Recovery on record
From Johnny Cash to Amy Winehouse, alcoholism and the spiral down into addiction is a recurring theme amongst musicians. But one man from Blackburn, West Lothian, hopes the music he wrote as part of his recovery will now help the service which turned his life around.
Joseph Boyle (pictured) started drinking heavily a decade ago following the death of his wife. At his lowest point he was consuming three bottles of wine a day. His drinking was so severe that it began to damage the cells in his brain, and Joseph lost movement in his lower body and started to suffer from memory problems. After several admissions to hospital because of his heavy drinking, Joseph was diagnosed with Alcohol Related Brain Damage (ARBD) in 2014.
After his diagnosis Joseph was one of the first people to be referred to Penumbra Milestone, an alcohol-free 10-bed step-down unit in Edinburgh which provides short-term care for vulnerable men and women who have a diagnosis of ARBD.
After 12 weeks of abstinence and support at Milestone, Joseph travelled back home to receive further recovery-focused support in the community. He now returns regularly to Milestone, this time as a volunteer to help other people who have been diagnosed with ARBD.
Speaking about Moonstone and his own recovery, Joseph said: “Singing and playing music as part of the music group at Milestone helped me regain coordination and improve my memory, and it introduced me to the power of music. The group was a big part of my recovery.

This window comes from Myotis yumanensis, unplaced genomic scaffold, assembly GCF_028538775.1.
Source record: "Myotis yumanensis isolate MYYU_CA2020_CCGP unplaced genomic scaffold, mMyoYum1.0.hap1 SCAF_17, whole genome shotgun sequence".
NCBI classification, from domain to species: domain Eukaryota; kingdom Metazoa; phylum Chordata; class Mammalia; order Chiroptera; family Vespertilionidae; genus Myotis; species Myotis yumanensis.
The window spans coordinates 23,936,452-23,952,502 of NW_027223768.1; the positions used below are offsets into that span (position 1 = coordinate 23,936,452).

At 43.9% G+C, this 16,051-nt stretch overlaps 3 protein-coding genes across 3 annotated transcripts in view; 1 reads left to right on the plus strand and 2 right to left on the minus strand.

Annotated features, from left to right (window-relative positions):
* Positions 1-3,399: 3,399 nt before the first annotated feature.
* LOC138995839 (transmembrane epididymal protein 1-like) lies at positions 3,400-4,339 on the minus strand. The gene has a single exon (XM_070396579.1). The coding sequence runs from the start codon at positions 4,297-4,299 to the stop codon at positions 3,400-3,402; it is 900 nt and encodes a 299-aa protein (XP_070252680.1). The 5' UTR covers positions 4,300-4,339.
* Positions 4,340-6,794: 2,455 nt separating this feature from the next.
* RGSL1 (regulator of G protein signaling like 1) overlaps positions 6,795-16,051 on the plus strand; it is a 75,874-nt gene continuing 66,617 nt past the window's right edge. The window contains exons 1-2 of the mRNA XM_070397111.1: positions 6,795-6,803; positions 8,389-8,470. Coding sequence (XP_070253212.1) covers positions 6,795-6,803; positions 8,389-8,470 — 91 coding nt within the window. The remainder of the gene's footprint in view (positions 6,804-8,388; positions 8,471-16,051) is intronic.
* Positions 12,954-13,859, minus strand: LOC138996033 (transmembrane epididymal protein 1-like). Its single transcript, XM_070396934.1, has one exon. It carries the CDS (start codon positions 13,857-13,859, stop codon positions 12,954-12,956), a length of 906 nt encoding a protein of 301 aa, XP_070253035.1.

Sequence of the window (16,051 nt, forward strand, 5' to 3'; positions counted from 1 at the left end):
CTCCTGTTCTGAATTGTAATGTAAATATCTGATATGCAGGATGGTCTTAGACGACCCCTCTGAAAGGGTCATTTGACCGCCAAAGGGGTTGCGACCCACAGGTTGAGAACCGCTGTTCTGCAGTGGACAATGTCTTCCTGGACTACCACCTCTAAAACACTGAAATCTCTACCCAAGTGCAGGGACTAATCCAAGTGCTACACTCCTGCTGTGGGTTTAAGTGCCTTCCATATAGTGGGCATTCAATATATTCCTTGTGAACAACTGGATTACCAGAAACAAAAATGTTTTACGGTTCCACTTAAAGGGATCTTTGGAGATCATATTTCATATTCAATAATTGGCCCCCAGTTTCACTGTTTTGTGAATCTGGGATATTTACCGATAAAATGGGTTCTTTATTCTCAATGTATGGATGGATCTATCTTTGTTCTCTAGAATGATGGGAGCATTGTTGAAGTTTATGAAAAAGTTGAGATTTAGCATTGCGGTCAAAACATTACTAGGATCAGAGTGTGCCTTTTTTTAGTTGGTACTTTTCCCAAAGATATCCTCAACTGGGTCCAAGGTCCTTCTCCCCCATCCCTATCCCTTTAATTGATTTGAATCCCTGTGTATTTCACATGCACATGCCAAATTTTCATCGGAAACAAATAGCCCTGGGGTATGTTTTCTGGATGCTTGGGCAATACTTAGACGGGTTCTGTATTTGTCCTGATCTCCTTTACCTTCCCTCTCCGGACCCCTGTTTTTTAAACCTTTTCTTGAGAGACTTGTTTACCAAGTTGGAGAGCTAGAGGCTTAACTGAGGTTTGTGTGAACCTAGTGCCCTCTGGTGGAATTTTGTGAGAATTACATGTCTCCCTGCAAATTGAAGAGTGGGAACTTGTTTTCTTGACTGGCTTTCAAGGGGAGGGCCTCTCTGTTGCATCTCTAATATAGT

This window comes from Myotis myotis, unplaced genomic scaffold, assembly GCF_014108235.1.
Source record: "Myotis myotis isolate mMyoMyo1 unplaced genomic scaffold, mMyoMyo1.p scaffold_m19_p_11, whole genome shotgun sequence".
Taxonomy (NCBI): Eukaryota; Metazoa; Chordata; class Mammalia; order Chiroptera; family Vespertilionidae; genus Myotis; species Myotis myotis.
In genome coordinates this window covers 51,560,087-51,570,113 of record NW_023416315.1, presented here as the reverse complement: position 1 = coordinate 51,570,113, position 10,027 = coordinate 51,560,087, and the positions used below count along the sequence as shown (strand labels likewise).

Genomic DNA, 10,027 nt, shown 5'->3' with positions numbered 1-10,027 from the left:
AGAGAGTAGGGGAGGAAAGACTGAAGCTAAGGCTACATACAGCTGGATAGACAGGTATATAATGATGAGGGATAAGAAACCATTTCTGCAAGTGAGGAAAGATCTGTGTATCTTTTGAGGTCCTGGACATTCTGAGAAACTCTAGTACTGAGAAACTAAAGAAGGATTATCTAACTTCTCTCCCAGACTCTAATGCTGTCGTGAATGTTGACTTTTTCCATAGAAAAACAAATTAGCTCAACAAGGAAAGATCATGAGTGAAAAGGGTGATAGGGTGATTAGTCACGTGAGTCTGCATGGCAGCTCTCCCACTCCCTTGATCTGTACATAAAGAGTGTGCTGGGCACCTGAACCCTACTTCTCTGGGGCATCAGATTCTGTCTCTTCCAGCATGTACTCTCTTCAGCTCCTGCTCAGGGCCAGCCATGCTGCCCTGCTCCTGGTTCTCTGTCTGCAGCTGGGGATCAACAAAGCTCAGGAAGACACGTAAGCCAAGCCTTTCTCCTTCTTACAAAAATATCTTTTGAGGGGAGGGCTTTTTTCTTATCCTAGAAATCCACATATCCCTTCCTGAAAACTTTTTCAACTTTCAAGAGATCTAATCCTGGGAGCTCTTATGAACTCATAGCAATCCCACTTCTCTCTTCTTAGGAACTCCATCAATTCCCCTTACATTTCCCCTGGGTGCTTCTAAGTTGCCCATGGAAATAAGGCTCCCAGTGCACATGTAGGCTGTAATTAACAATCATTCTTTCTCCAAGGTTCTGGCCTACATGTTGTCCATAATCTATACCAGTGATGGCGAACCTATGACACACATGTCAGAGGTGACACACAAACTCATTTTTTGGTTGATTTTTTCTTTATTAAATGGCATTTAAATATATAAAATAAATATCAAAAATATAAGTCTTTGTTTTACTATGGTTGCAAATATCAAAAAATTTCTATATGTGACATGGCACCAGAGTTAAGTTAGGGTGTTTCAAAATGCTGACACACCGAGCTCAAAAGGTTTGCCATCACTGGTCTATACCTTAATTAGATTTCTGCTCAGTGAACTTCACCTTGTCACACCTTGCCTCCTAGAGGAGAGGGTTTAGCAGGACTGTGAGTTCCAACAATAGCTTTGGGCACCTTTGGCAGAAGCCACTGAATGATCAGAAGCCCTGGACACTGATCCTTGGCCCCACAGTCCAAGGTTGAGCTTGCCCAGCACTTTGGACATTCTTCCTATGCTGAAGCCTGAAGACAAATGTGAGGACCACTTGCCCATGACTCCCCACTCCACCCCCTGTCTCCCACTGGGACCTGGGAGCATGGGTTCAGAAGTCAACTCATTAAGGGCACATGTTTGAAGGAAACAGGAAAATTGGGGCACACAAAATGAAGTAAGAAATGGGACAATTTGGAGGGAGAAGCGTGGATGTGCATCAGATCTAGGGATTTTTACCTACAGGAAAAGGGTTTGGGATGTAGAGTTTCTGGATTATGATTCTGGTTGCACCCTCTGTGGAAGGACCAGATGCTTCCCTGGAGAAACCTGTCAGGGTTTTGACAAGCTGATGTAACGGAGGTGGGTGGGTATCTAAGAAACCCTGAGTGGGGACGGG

“Song-writing has been a release for me. It has helped me tackle the demons which caused my problem drinking in the first place. I think you can hear that in the record. It charts my spiral downwards, the bouts of depression and the mood swings, and finally the story of my recovery.
“I’m really grateful to everyone at Milestone for the support I received. Without it I don’t know where I’d be. I go back to Milestone fairly regularly now to help out the music group that helped me so much. I’m hoping this album will allow me to give a bit more back.”
The 15-track album is on sale through the website bandcamp for £5, although people can choose to pay more if they wish. All proceeds from the sales will go to the mental health charity Penumbra, which runs Penumbra Milestone in partnership with NHS Lothian, City of Edinburgh Council, Midlothian Council, East Lothian Council and West Lothian Council.
The album takes its name from the Moonstone gemstone, a symbol of hope. The songs fall into three parts – Spirals, Trauma and Recovery – and reflect a common path of addiction and (hopefully) recovery.
The songs were recorded at Penumbra Milestone by Dr Matthew Hicks and Penumbra Recovery Worker Kyle Cuthbert, with bonus tracks being recorded at Purple Orange in Bathgate.
The Milestone music group – which includes staff and people receiving support – also feature on the record. Some of the instruments used by the group were purchased through funding from the Edinburgh & Lothian Health Foundation.
Moonstone can be streamed on Bandcamp – https://Josephboyle.bandcamp.com/releases